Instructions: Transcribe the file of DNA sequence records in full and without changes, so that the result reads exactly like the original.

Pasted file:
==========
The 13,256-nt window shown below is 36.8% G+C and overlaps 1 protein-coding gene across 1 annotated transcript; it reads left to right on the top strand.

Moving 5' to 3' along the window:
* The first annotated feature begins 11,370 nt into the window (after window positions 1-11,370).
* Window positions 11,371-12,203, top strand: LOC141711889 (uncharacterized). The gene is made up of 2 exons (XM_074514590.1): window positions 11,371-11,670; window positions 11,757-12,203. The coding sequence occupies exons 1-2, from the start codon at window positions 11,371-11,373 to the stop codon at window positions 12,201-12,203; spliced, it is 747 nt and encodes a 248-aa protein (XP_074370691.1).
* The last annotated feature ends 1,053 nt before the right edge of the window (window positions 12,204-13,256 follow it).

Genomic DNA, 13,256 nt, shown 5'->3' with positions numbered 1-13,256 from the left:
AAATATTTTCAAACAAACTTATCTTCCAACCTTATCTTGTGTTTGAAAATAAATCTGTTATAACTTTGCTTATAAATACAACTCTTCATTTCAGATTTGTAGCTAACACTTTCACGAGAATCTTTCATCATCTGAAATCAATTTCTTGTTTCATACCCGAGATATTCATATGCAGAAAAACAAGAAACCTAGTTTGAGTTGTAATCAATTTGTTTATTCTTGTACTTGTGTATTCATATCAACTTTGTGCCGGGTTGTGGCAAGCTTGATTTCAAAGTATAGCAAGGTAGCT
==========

The 13,256-nt window shown below is 36.8% G+C and overlaps 1 protein-coding gene across 1 annotated transcript; it reads left to right on the top strand.

Moving 5' to 3' along the window:
* The first annotated feature begins 11,370 nt into the window (after window positions 1-11,370).
* Window positions 11,371-12,203, top strand: LOC141711889 (uncharacterized). The gene is made up of 2 exons (XM_074514590.1): window positions 11,371-11,670; window positions 11,757-12,203. The coding sequence occupies exons 1-2, from the start codon at window positions 11,371-11,373 to the stop codon at window positions 12,201-12,203; spliced, it is 747 nt and encodes a 248-aa protein (XP_074370691.1).
* The last annotated feature ends 1,053 nt before the right edge of the window (window positions 12,204-13,256 follow it).

Genomic DNA, 13,256 nt, shown 5'->3' with positions numbered 1-13,256 from the left:
AAATATTTTCAAACAAACTTATCTTCCAACCTTATCTTGTGTTTGAAAATAAATCTGTTATAACTTTGCTTATAAATACAACTCTTCATTTCAGATTTGTAGCTAACACTTTCACGAGAATCTTTCATCATCTGAAATCAATTTCTTGTTTCATACCCGAGATATTCATATGCAGAAAAACAAGAAACCTAGTTTGAGTTGTAATCAATTTGTTTATTCTTGTACTTGTGTATTCATATCAACTTTGTGCCGGGTTGTGGCAAGCTTGATTTCAAAGTATAGCAAGGTAGCT